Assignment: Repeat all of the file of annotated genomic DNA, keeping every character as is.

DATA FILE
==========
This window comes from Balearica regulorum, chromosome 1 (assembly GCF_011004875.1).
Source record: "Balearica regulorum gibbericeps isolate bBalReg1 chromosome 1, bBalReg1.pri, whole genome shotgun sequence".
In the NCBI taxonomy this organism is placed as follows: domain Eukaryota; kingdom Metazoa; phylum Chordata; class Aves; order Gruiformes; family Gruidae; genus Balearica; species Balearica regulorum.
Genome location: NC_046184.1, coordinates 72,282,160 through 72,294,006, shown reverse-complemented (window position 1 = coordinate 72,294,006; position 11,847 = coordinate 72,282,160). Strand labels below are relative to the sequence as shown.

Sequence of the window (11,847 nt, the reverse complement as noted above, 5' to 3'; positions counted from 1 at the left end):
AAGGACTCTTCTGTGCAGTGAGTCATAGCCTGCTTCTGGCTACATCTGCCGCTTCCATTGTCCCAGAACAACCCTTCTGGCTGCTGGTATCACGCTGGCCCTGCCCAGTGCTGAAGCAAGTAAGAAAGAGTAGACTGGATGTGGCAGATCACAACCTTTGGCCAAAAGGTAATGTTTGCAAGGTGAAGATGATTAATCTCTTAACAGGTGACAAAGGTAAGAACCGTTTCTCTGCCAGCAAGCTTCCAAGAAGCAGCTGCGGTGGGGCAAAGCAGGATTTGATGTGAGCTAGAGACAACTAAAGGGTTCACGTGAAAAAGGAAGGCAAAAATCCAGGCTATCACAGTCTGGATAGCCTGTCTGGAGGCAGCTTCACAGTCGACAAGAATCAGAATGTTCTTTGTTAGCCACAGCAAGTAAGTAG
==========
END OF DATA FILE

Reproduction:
This window comes from Balearica regulorum, chromosome 1 (assembly GCF_011004875.1).
Source record: "Balearica regulorum gibbericeps isolate bBalReg1 chromosome 1, bBalReg1.pri, whole genome shotgun sequence".
In the NCBI taxonomy this organism is placed as follows: domain Eukaryota; kingdom Metazoa; phylum Chordata; class Aves; order Gruiformes; family Gruidae; genus Balearica; species Balearica regulorum.
Genome location: NC_046184.1, coordinates 72,282,160 through 72,294,006, shown reverse-complemented (window position 1 = coordinate 72,294,006; position 11,847 = coordinate 72,282,160). Strand labels below are relative to the sequence as shown.

Sequence of the window (11,847 nt, the reverse complement as noted above, 5' to 3'; positions counted from 1 at the left end):
AAGGACTCTTCTGTGCAGTGAGTCATAGCCTGCTTCTGGCTACATCTGCCGCTTCCATTGTCCCAGAACAACCCTTCTGGCTGCTGGTATCACGCTGGCCCTGCCCAGTGCTGAAGCAAGTAAGAAAGAGTAGACTGGATGTGGCAGATCACAACCTTTGGCCAAAAGGTAATGTTTGCAAGGTGAAGATGATTAATCTCTTAACAGGTGACAAAGGTAAGAACCGTTTCTCTGCCAGCAAGCTTCCAAGAAGCAGCTGCGGTGGGGCAAAGCAGGATTTGATGTGAGCTAGAGACAACTAAAGGGTTCACGTGAAAAAGGAAGGCAAAAATCCAGGCTATCACAGTCTGGATAGCCTGTCTGGAGGCAGCTTCACAGTCGACAAGAATCAGAATGTTCTTTGTTAGCCACAGCAAGTAAGTAG